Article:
By Frank W. Lewis • Published in Cleveland Free Times, May 7, 2008
Holiday party, sometime in the ’70s. Cleveland area music-business people, from record companies, retail outlets and radio stations. John Gorman, program director for rock station WMMS, is there. So is his colleague and friend Murray Saul, the station salesman known across Northeast Ohio for weekly on-air rants that, for thousands of listeners, officially kick off the weekend.
Murray spots a guy across the room, a record company promoter, and mumbles something about his polka-dotted shirt. He then approaches the guy and asks where he’s from. The guy answers, and Murray seems to have expected the reply. Murray then asks a question about the house the guy grew up in. The guy indicates that he’s right. Murray asks several more questions, about the guy’s family. The guy is smiling now — clearly Murray knows him somehow — and other people standing nearby are listening, waiting to see where this is going.
Murray pauses, nods, says matter-of-factly, “I do believe I fucked your mother.”
Telling the story 30-some years later, Gorman is almost breathless with laughter.
IT’S PROBABLY SAFE TO SAY there was never anyone in American rock radio quite like Murray Saul, and never will be. Gorman’s memoir, The Buzzard: Inside the Glory Days of WMMS and Cleveland Rock Radio, includes what is likely the most thorough account of Murray Saul’s pre-radio life. He was born in Cleveland in 1928 and raised on the East Side, near Eddy Road. After graduating from Glenville High School he bounced around for a while, serving in the military, taking some courses at Ohio State, traveling across the country with a carnival. Along the way, he tried pot and liked it.
He returned to Cleveland in 1950 and worked primarily in sales. Always willing to try something new, he opened his own men’s wear shop near Collinwood High, hoping to cash in on the stylish young men who attended classes there. It didn’t pan out. In the early ’60s he moved to New York, but it wasn’t long before he missed his first love, Cleveland. By ’65 he was back in her sooty embrace.
He was working as a traveling salesman, criss-crossing Cleveland’s East and West sides in the days before highways made that easy. He met a younger woman named Barbara and married her. In 1967 he worked on Carl Stokes’ campaign for mayor. Through the campaign he met Marvin Chernoff, a fellow salesman who would bring Murray in on the ground floor of the next big thing: calculators from Japan. For the next few years Murray raced around town, trying to keep up with the demand and making money faster than he could count it.
Then, in the spring of 1970, his life was changed by a movie. Woodstock, the documentary about the legendary 1969 concert, introduced the longtime jazz fan to the music of the baby-boom generation. He was transformed. He soon discovered the local rock station, WMMS, and listened constantly. Bill Bass’s Saturday afternoon show became the highlight of his week. He’d drive around, smoking pot and grooving to music made by and for people two decades younger than him.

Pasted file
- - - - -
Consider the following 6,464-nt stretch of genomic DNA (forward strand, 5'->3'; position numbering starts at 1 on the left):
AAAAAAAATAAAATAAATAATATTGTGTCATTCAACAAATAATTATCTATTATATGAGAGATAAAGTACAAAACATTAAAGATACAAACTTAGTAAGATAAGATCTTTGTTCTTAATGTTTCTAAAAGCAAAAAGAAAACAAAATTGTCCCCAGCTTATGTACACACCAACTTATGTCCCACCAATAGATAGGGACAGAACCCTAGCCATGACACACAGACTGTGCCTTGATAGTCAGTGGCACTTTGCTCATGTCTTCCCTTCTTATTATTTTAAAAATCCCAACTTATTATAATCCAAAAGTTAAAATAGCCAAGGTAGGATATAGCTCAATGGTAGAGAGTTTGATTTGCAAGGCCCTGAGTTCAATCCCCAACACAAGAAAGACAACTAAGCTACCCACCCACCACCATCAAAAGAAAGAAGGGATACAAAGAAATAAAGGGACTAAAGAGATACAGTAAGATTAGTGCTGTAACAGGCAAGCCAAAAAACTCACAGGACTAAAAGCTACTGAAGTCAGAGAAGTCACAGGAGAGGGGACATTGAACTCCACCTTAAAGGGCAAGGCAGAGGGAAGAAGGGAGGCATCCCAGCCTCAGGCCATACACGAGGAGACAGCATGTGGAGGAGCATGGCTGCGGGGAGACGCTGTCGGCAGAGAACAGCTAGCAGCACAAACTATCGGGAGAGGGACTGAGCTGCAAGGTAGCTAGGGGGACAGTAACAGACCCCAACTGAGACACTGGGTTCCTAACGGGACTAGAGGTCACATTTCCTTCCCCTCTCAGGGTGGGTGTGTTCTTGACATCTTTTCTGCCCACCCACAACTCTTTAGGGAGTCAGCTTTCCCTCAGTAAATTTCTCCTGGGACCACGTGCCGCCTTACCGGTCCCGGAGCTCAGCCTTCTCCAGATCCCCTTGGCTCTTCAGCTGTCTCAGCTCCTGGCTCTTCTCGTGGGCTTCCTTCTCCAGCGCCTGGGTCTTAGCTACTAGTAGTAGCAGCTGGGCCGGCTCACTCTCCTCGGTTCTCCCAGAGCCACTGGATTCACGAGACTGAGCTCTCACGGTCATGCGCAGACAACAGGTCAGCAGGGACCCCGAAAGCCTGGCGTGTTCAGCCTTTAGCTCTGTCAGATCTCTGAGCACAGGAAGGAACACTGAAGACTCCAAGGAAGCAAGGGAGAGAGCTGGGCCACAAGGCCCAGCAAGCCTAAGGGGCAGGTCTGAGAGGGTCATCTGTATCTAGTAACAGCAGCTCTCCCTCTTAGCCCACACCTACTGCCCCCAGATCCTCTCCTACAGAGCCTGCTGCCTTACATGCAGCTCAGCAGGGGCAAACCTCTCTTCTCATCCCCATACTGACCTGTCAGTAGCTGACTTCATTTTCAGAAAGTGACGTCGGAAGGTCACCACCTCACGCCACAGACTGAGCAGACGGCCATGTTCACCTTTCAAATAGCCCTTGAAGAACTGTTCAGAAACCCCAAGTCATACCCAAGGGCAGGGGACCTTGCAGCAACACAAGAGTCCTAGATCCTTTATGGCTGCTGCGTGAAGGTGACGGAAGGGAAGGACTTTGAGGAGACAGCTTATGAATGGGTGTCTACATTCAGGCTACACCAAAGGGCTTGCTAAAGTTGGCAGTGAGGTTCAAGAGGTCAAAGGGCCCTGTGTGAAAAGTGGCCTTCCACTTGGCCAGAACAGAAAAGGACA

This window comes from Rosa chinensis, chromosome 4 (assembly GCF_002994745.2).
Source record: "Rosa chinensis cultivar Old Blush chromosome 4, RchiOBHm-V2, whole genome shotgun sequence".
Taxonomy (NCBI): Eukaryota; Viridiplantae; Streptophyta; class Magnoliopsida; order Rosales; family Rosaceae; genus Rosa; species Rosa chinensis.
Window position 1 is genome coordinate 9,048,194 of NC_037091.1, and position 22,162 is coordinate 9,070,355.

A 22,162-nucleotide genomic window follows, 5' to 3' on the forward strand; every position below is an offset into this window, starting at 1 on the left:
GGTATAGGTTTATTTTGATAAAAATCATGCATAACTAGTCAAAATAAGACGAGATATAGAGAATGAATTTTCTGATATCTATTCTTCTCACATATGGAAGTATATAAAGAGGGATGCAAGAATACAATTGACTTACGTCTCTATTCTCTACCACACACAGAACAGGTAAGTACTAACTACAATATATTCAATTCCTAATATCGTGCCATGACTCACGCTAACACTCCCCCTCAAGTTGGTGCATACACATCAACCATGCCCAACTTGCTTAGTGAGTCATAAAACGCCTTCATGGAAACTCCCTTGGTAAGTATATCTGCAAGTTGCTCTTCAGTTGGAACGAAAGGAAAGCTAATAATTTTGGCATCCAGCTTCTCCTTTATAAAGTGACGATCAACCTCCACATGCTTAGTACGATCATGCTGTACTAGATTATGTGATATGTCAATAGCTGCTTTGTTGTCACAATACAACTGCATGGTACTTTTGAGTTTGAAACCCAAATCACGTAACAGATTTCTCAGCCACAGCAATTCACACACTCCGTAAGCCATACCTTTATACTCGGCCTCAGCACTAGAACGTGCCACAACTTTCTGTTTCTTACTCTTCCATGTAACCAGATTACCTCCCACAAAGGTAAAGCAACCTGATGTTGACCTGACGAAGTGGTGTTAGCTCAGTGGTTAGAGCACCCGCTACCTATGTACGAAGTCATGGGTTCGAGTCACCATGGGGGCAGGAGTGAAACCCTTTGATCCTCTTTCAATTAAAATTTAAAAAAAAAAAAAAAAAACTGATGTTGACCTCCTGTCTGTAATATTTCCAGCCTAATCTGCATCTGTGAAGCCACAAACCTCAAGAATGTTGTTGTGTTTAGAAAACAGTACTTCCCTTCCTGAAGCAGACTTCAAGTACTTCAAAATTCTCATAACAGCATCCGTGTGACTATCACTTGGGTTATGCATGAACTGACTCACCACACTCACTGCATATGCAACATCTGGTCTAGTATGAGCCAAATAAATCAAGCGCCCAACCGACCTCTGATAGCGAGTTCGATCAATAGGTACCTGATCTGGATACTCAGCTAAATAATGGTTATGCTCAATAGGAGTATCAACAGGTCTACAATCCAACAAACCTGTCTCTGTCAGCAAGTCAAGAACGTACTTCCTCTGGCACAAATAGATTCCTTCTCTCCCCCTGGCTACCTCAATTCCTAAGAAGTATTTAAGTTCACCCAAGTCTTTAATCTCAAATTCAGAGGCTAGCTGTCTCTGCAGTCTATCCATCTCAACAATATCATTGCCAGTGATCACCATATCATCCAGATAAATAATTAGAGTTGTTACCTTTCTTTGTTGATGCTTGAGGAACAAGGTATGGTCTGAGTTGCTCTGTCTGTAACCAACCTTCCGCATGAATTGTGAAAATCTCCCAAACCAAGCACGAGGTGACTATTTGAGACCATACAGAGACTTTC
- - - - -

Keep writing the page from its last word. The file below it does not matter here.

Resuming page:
Around this time Murray, Barbara, her brother Craig and some others piled into a VW bus “and we went around the country,” he recalls in an interview, “tokin’ our asses off and looking out the window.” They returned around Labor Day, 1971, but for Murray and Barbara, picking up where they’d left off was not an option. He realized that the trip had been “the high point and low point of our marriage.” The price of calculators was plummeting, taking Murray’s commissions along with it. And the whole world was changing; there was so much music to hear, so much partying to be done. “The business was not making it,” he says, “and the marriage had peaked, and my head was going off in different directions, and that’s when my wife and I divorced. But I stayed friends with her brother, and that was the key to everything.”
An old photo album, repaired with red duct tape, shows in grainy snapshots how Murray was born again in the spirit of rock and roll. “If the house was on fire and I needed to grab one thing, this would be it,” he says, patting the cover. Flipping through the pages, he tells the stories behind some of the images and it becomes apparent why the album is so meaningful to him. He points to an almost 40-year-old photo of him and his wife; he’s wearing a tie with a knot the size of a fist. “I went from being this guy,” he says, tapping the photo, “to this guy,” pointing to another, from a year or two later, in which he’s dancing shirtless.
Increasingly drawn to the lifestyle of the younger generation, Murray sought out his ex-wife’s brother Craig, who was a student at Kent State. He wanted a vacation from the real world, and the apartment where Craig lived with three other students was the perfect place to take it. Murray was already bald on top and was old enough to be their father, but he had years of experience talking his way into places and making people feel comfortable. And he’d been smoking pot since before they were born, which lent him a credibility that nothing else could.
ONE DAY IN NOVEMBER 1973 he took his infiltration of youth culture to the logical next step. He called WMMS and asked for an interview with the sales manager. He got one, and recalls telling the man, “I’d been a salesman all my life … and I could go into a business and explain who the listener of WMMS was like nobody else could, because I was one of them. I had never sold radio or advertising or anything like that, but he heard me.”
Murray also mentioned that he smoked pot. He got the job. On his first day he was invited to lunch with others from the sales department, and they lit up in the car on the way to the restaurant. “He was an oddity in that regard,” John Gorman says of Murray’s age, “but he could smoke more pot than anyone else. He lived the lifestyle of a much younger person. As I got to know Murray I realized that he was one unique character.”
“He had that look,” Gorman says, referring to the wild hair that still sprouted from the sides and back of Murray’s head, and his long, equally untamed muttonchops. “He had that voice,” deep and smooth, except when he was really cranked up about something; then it took on the texture of a gravel driveway strewn with glass. Gorman knew he had to get this guy on the air somehow.
In his book, Gorman recalls overhearing Murray on the phone with his elderly, nearly deaf aunt. He was telling her what day he would visit, but she couldn’t hear him. “Frustrated,” Gorman wrote, “Murray shouted into the phone, ‘TUESDAY! TUESDAY! TUESDAY! TUESDAY!’” And he recounts the party at Murray’s apartment on Euclid Heights Boulevard around the corner from Coventry Road, when Murray bellowed to a coworker who was playing air guitar, “Get down, Walter! Walter, get down! Get down! Get down, dammit!” These moment inspired what would become known as the Friday “Get Downs,” the weekly maniacal tirades that would make Murray famous. (Listen to one here.)